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For a year in which both the world indoor championships and the Olympic Games were postponed, 2020 has seen its fair share of world records. (Of course, one could argue that those events being postponed aided in world record achievement, particularly in the cases of Joshua Cheptegei and Letesenbet Gidey.) A season with so much history has begged a question: which among these world records is the best?
Particularly on the men’s side that question has been heavily debated as the sport tries to somehow decide an athlete of the year between the otherworldly exploits of Cheptegei and Mondo Duplantis. Fortunately, we have at our disposal an objective measuring stick in the form of the World Athletics scoring tables, which allow for comparison across events.
Here’s how the tables broke down the world records from 2020. (Note: I did not include Cheptegei’s 12:51 road 5k record or the hour run marks by Mo Farah and Sifan Hassan, as there are no tables for those events.)
1. Men’s indoor pole vault ( Mondo Duplantis - 6.18m, 1317 points)
Not only is Mondo Duplantis’s 6.18m pole vault world record from February the highest rated record of 2020, but his additional clearances of 6.17m (1314) and 6.15m (1308) are also worth more points than any other performance this season. As magnificent as Cheptegei has been, Mondo’s case for athlete of the year is clear.
6.18m! Mondo Duplantis breaks the world record AGAIN pic.twitter.com/dnvxNOzAAx— FloTrack (@FloTrack) February 15, 2020
2. Men’s 10,000m (Joshua Cheptegei - 26:11.00, 1306 points)
At 1306 points, Cheptegei’s 26:11.00 10,000m world record is, per the scoring tables, the greatest distance running world record ever. While an argument could be made that Rudisha’s 1:40.91 (1302) is much more significant given the stage it was run on, the equivalent to Cheptegei’s run would be 1:40.78 for 800m.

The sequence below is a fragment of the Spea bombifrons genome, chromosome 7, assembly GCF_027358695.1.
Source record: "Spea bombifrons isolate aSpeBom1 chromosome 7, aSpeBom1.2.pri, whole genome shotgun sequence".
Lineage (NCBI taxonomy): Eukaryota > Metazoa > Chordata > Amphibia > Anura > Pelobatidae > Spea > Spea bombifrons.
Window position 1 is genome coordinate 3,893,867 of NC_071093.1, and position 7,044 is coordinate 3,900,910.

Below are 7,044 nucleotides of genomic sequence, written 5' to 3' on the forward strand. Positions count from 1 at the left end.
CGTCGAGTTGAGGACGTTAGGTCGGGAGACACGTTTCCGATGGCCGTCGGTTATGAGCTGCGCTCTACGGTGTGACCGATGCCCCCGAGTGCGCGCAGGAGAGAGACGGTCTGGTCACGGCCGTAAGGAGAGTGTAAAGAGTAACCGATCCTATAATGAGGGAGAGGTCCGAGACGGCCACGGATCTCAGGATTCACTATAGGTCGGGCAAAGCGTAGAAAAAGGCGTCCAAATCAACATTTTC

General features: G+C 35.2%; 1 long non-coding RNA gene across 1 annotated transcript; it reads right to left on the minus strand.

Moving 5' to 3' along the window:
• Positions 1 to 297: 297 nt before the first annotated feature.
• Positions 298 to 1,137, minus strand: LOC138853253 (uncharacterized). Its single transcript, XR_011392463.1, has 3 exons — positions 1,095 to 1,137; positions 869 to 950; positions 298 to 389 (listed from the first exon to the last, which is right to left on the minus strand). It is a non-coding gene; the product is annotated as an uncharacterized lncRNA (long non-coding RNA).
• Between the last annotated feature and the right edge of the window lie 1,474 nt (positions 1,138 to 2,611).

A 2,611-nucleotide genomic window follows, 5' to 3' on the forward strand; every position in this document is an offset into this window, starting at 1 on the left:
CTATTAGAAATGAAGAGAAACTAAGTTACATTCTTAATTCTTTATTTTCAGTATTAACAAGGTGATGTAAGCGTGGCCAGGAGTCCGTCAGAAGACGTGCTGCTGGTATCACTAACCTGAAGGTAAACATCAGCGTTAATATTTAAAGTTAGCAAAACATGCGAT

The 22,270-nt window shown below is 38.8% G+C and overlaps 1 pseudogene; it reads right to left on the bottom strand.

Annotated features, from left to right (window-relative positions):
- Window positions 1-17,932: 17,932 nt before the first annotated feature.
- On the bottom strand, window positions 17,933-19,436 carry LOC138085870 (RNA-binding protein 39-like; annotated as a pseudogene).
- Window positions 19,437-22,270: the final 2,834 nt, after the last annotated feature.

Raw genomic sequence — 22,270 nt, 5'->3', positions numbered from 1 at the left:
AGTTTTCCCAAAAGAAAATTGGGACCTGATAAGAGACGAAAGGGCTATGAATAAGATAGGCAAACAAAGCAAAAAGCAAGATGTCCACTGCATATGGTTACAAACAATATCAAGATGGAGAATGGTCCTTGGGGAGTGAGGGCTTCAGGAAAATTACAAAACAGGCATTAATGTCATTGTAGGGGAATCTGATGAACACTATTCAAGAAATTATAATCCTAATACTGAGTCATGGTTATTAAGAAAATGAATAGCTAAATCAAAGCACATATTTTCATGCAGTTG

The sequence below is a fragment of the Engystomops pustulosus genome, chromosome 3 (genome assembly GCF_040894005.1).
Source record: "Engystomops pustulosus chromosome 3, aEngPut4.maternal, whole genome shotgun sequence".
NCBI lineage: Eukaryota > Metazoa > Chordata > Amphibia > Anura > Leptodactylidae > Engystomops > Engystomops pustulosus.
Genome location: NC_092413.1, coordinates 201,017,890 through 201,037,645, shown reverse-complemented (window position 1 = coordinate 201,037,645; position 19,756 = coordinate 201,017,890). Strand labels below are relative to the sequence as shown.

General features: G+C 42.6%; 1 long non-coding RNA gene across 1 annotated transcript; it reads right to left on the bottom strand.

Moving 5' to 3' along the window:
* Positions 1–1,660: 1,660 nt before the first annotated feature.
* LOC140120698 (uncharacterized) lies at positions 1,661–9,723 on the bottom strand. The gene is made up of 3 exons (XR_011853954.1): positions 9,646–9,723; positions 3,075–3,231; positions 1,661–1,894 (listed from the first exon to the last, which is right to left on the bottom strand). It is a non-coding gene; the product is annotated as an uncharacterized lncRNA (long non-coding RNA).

3. Men’s 5,000m (Joshua Cheptegei - 12:35.36, 1302 points)
Although Paul Chelimo told us that he and Mo Farah once discussed the 5,000m world record as being tougher than the 10,000m, the scoring tables disagree, even after Joshua Cheptegei lowered both marks in 2020. It sure feels like 12:35.36 could last as long or longer than Bekele’s 12:37.35 (16 years-plus), but the 10,000m may just outlive them both.
4. Women’s Half Marathon (Ababel Yeshaneh - 64:31, 1283 points)
No person did more with just one performance in 2020 than Ethiopia’s Ababel Yeshaneh, who beat Brigid Kosgei in smashing the women’s half marathon world record in February in 64:31. The 29-year-old, who finished more than six minutes behind Kosgei in the Chicago Marathon last fall, got a dose of revenge when she beat the Kenyan by 18 seconds in Ras al Khaimah. The 1283 points from that performance equates to a 2:15:15 marathon-- a stretch to be sure, but certainly indicative of Yeshaneh’s greater potential in the longer distance going forward.
5. Women’s 5,000m (Letesenbet Gidey - 14:06.62, 1269 points )
Despite the fact that the women’s 5,000m record lasted for more than 12 years, it’s a relatively weak mark when compared to its steeplechase and 10,000m counterparts. At 1269 points, 14:06.65 equates to an 8:50 3,000m steeple and 29:37 10,000m, well behind the 8:44 and 29:17 world records.
6. Women’s indoor triple jump (Yulimar Rojas - 15:43m, 1265 points)
Yulimar Rojas has set herself up to be an all-time great in the triple jump by winning four global titles before her 23rd birthday, and the Venezuelan’s 15.43m world record jump indoors in February represented the best mark of her career. But the scoring tables view the women’s triple jump record as comparatively weak relative to its 2020 female counterparts, as 1265 is equivalent to a 14:08.76 5,000m and a 65:13 half.
Yulimar Rojas has world record hops: 15.43m triple jump in Madrid pic.twitter.com/Hh0I93qG0T— FloTrack (@FloTrack) February 21, 2020